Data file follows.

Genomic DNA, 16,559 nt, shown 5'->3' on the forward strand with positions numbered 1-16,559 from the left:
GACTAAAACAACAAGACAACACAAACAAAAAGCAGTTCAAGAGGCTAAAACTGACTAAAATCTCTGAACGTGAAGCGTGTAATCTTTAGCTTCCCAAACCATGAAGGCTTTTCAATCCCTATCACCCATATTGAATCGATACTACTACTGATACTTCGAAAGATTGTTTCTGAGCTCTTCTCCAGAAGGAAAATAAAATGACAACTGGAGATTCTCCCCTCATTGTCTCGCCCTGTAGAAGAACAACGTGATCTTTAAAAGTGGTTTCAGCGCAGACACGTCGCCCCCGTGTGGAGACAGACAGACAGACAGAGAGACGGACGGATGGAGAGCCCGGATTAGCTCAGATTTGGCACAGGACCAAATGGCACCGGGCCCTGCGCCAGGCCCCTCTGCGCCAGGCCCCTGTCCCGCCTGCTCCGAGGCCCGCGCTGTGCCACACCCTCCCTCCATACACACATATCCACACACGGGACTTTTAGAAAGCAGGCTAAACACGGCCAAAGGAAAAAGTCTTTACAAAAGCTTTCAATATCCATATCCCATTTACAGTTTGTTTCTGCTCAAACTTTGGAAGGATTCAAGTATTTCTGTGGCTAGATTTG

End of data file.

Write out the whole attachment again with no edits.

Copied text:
Genomic DNA, 16,559 nt, shown 5'->3' on the forward strand with positions numbered 1-16,559 from the left:
GACTAAAACAACAAGACAACACAAACAAAAAGCAGTTCAAGAGGCTAAAACTGACTAAAATCTCTGAACGTGAAGCGTGTAATCTTTAGCTTCCCAAACCATGAAGGCTTTTCAATCCCTATCACCCATATTGAATCGATACTACTACTGATACTTCGAAAGATTGTTTCTGAGCTCTTCTCCAGAAGGAAAATAAAATGACAACTGGAGATTCTCCCCTCATTGTCTCGCCCTGTAGAAGAACAACGTGATCTTTAAAAGTGGTTTCAGCGCAGACACGTCGCCCCCGTGTGGAGACAGACAGACAGACAGAGAGACGGACGGATGGAGAGCCCGGATTAGCTCAGATTTGGCACAGGACCAAATGGCACCGGGCCCTGCGCCAGGCCCCTCTGCGCCAGGCCCCTGTCCCGCCTGCTCCGAGGCCCGCGCTGTGCCACACCCTCCCTCCATACACACATATCCACACACGGGACTTTTAGAAAGCAGGCTAAACACGGCCAAAGGAAAAAGTCTTTACAAAAGCTTTCAATATCCATATCCCATTTACAGTTTGTTTCTGCTCAAACTTTGGAAGGATTCAAGTATTTCTGTGGCTAGATTTG